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1994 Out100
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Martina Navratilova's activism didn't withstand the test of time

The tennis legend went from fighting for inclusion to fighting against trans representation in sports.

Martina Navratilova had long secured her spot as a tennis legend by the time she appeared on the cover of Out for the December 1994/January 1995 issue. With 18 Grand Slam singles titles, she had won more matches than any other player — all by the age of 38. And, while still ranked 4th in the world, Navratilova had just announced her retirement from the sport.

But her influence extended beyond tennis. Navratilova came out as bisexual in 1981 (she would later identify as a lesbian), making her one of the first prominent athletes to come out publicly. Although her coming out didn't go exactly as planned — a newspaper published an interview with her before she was ready — she embraced her identity and became an activist for gay rights.

And that was very much needed in that era. By 1994, HIV was the leading cause of death among Americans between the ages of 25 and 44. Our idea of progress at the time was the passing of "Don't ask, don't tell," which finally allowed LGBTQ+ people to serve in the military, so long as they stayed in the closet.

Having public figures who refused to be ashamed of who they were was more important than ever. Navratilova fit the bill, and her openness drew attention to the fight for equality across the country and provided a reminder to tennis fans that, at the end of the day, queer people are just people like everyone else.

At the time, Navratilova spoke to Out about her interest in pursuing fiction writing, or perhaps acting, following her impending retirement. While she did go on to publish the two books she mentioned in her interview (a third was already out at the time), that was the end of her foray into publishing fiction. She did, however, publish two additional non-fiction books — one about staying in shape and another collecting stories about growing up gay in the U.S. — and appeared in a three-episode arc on Ryan Murphy's The Politician in 2019.

She returned to tennis to play doubles in 2000, the same year she was inducted into the International Tennis Hall of Fame. She kept that up through 2006, winning her 20th Wimbledon title along the way and matching Billie Jean King's record. In December 2014, she married former Miss USSR 1990 Julia Lemigova after proposing at the U.S. Open three months prior.

Navratilova is still considered one of the most influential tennis players in history. Unfortunately, her activism has not withstood the same test of time. The last several years have seen her turn her attention towards fighting against the inclusion of transgender women in sports, to the point of openly suggesting people advocating for trans rights just "be quiet."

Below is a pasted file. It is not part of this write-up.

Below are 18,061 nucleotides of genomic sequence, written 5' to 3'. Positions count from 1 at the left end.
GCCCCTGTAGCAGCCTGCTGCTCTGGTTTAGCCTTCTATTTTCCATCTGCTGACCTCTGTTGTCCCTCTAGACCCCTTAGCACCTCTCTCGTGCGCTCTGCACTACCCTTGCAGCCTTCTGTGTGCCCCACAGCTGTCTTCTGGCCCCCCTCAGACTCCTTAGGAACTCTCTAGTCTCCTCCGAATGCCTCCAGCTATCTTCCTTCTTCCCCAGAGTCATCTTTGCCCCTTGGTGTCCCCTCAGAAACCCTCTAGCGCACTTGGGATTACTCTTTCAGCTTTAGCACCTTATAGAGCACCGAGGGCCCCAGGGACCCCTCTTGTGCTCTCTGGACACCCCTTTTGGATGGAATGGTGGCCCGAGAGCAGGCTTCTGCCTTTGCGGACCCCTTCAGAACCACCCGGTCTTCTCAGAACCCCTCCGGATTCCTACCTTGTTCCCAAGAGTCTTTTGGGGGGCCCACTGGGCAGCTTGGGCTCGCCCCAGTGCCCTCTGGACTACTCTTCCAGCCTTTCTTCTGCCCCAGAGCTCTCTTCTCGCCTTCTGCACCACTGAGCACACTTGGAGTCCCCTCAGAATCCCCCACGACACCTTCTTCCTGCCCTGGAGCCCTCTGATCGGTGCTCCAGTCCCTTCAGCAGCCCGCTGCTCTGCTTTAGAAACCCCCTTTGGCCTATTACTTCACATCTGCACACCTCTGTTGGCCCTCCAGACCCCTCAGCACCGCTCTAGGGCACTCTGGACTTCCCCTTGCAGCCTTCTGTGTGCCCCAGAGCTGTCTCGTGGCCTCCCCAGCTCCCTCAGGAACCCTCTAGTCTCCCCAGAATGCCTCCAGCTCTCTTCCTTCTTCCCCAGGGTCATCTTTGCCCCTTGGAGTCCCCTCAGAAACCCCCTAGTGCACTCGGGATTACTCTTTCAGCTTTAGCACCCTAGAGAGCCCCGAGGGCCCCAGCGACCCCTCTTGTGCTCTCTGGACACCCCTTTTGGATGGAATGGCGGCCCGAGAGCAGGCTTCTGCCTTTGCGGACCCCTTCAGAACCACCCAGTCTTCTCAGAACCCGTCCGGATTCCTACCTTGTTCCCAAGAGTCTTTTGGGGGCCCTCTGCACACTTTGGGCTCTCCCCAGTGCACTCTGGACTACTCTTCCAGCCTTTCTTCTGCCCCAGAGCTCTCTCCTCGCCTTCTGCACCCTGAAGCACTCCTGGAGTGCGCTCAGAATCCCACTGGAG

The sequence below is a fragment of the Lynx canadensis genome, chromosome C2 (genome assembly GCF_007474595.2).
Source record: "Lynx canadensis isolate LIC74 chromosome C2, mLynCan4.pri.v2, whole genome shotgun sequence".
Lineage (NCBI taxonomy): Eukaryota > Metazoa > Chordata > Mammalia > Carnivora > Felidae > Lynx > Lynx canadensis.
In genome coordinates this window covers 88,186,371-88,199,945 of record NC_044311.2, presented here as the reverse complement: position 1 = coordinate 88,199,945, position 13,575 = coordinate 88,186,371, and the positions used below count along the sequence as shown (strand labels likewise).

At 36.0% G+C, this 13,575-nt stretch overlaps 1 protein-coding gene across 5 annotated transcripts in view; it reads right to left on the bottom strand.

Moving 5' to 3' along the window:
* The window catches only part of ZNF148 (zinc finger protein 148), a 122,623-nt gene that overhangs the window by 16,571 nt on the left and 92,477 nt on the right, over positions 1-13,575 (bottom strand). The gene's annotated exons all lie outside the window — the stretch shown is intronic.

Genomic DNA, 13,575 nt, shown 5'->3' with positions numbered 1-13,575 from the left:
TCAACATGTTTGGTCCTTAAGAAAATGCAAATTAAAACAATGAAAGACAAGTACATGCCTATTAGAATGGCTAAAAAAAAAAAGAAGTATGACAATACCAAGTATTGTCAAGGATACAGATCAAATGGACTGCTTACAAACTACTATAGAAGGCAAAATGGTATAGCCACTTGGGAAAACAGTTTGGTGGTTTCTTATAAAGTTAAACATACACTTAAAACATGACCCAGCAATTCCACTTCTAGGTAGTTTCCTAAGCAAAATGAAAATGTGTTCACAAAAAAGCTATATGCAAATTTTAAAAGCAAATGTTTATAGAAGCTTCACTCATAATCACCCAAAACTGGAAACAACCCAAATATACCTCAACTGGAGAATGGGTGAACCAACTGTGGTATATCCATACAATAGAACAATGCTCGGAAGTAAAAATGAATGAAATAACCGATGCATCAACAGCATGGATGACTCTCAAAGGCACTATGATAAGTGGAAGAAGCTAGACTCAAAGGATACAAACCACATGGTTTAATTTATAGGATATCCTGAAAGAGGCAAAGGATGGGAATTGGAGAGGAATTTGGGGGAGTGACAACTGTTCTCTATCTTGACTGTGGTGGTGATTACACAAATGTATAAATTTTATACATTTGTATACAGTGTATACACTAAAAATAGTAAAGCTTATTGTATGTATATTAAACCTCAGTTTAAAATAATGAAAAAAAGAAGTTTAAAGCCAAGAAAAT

It's a disappointing turn for anyone once lauded for their own commitment to authenticity.

"Nobody has an excuse to not be out to their friends and family," Navratilova told Out back in 1994. "How can you be happy if you can't be honest about who you are?"

See All 2023's Most Impactful and Influential LGBTQ+ People
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Step into the Out100 Vault & celebrate 30 years of history-making LGBTQ+ folks!
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Step into the Out100 Vault & celebrate 30 years of history-making LGBTQ+ folks!

It's been 30 years since the annual Out100 list started highlighting the best and brightest of the community. To honor that milestone, let's take a look back at the many LGBTQ+ people who have changed the world.

This year marks the 30th anniversary of the Out100, Out’s storied annual list of LGBTQ+ people who have changed culture — and the world.

In celebration of this milestone, we are so proud to launch the official Out100 Vault, which highlights the Out100 covers from our archive as well as fresh essays and insights from past honorees.

The preservation of the LGBTQ+ past has never been more important, as the recent right-wing attempts at queer book bans and censorship demonstrate. For over three decades, Out has fought against mainstream erasure, telling the stories of the artists, warriors, and changemakers who made our history and our movement. Looking to the future, we hope you find inspiration from them in the ongoing fight for visibility and equality.

And if you, or someone you know, deserve to be on this list, please let us know through the Reader’s Choice submission page. Your stories and accomplishments need to be heard, and Out as always is here to tell them.

Sincerely,


Daniel Reynolds

Editor in chief, Out Magazine

Raffy Ermac

Editor in chief, Out.com

See All 2023's Most Impactful and Influential LGBTQ+ People
Artists
Disruptors
Educators
Groundbreakers
Innovators
Storytellers

Rachel Kiley

Rachel Kiley is presumably a writer and definitely not a terminator. She can usually be found crying over queerbaiting in the Pitch Perfect franchise or on Twitter, if not both.

Rachel Kiley is presumably a writer and definitely not a terminator. She can usually be found crying over queerbaiting in the Pitch Perfect franchise or on Twitter, if not both.